Jennifer Gilbert Gebhardt 2013-10-08 10:06:17
Want to Woo Women Lions? Female Lions Leaders Know How When they got married, Karen Sell’s husband, Lloyd, had been an Olympia Host Lion for 35 years. She thought becoming a Lion would be a great way to share experiences and create memories together. When Sell joined the Washington club in 1993, she was one of just two women members. The Lions welcomed the change. “They almost immediately invited me to take on a leadership role. They could not have treated me better. I was proud when I became the first woman president of a 60-year-old mostly male club. Today, women make up close to 40 percent of the club’s membership,” Sell says. Immediate Past District 21 B Governor Sell has continued to thrive with her current club, the Tucson Downtown Lions in Arizona. She has also become an enthusiastic champion of recruiting women Lions and building women leaders. Why? She believes in what Lions do, and she knows this is a place for women to contribute and prosper. “Women are eager to work on causes that touch their hearts, and they have skills and talents we need,” Sell points out. “To recruit women, we have to do things like go where the women are and do projects and programs that women would find interesting. And current women Lions need to step up more publicly and show that women are active and valued in Lions.” President Palmer also wants to welcome more women members. He has asked Lions to increase women’s membership from 24.5 percent to 30 percent by the end of 2013-14 with the ultimate goal of achieving a 50/50 parity of men and women by LCI’s centennial in 2017. LCI formed a Women’s and Family Development Task Force in 2010 to increase female membership and leadership. International Director Judy Hankom, chair of the task force, says that the group is engaging in public relations and participating in workshops, focus groups and symposiums worldwide. “We are missing out by not including more women. It can be as simple as when you invite a man to join then invite his wife or daughter. Ask a few women to join together. Then get them involved, find out what service they’re interested in doing,” says Hankom, a Hampton Lion in Iowa. It may or may not always be that simple, points out Kelly Wiseman, who in 2010 at age 42 became the first female president in the El Paso Downtown Lions Club’s 87-year history. Wiseman loved the 12 years she spent with the 97-percent- male Texas club, but she eventually needed an environment that better suited her lifestyle. “The club was steeped in tradition and routines. You have to determine what works best for your club, but I believe you can’t have traditional clubs anymore and continue to recruit new members, women or men. Life is too hectic,” says Wiseman. Now a zone chairperson, Wiseman found a great fit in the University of Texas at El Paso (UTEP) Lions Club. “I wanted to be able to focus more on my career, and this club was not as traditional. They were doing more service projects and met less often. I could continue serving and focus on other aspects of my job and life as well. Joining the UTEP Club has helped me realize that women can really grow to their potential in Lions,” says Wiseman. The more flexible, fresh approach of the UTEP Club must be working—60 percent of members are women.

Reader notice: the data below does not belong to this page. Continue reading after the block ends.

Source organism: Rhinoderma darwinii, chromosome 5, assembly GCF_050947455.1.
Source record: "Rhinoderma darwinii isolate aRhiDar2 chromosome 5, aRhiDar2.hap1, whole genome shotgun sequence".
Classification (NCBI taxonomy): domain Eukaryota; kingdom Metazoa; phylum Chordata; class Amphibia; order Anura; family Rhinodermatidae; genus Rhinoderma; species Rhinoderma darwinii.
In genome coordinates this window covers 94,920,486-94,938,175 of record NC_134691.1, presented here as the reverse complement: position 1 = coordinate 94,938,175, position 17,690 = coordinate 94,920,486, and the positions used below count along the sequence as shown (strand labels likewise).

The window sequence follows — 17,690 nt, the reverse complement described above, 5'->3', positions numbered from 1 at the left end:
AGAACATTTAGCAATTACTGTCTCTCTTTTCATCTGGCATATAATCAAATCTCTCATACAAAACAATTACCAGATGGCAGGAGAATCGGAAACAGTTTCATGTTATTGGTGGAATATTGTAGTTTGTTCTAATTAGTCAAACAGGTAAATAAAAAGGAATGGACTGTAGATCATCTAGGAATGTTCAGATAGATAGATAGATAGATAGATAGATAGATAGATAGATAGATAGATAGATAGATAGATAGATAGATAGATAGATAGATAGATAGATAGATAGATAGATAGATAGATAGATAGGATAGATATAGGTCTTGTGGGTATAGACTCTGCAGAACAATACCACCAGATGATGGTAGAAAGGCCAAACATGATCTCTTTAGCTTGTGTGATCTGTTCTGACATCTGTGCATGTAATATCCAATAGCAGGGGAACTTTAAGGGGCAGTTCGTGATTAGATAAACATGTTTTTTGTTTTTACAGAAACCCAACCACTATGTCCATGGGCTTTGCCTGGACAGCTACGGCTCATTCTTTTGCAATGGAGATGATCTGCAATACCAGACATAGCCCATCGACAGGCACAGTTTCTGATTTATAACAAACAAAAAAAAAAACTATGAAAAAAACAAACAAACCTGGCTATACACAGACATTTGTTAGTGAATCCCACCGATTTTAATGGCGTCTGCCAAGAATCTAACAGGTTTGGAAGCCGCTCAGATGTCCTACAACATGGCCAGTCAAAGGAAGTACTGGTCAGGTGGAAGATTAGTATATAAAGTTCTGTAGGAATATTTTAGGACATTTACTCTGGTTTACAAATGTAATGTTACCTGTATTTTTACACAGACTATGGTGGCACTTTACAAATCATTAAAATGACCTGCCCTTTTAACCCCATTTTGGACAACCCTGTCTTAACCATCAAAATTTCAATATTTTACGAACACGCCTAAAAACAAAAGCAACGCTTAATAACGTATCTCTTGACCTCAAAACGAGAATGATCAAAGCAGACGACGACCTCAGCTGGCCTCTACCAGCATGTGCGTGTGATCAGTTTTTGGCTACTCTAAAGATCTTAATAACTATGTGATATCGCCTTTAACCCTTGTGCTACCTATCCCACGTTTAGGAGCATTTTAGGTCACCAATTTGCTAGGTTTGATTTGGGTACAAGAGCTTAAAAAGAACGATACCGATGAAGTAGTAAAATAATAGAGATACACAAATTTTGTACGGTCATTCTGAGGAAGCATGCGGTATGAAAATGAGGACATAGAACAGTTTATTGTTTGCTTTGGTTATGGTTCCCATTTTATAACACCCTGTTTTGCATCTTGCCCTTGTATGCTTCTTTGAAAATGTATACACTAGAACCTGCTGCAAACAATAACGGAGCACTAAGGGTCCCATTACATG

Published by International Association of Lions Clubs . View All Articles.
This page can be found at http://digital.lionmagazine.org/article/Recruiting+Members/1527984/178501/article.html.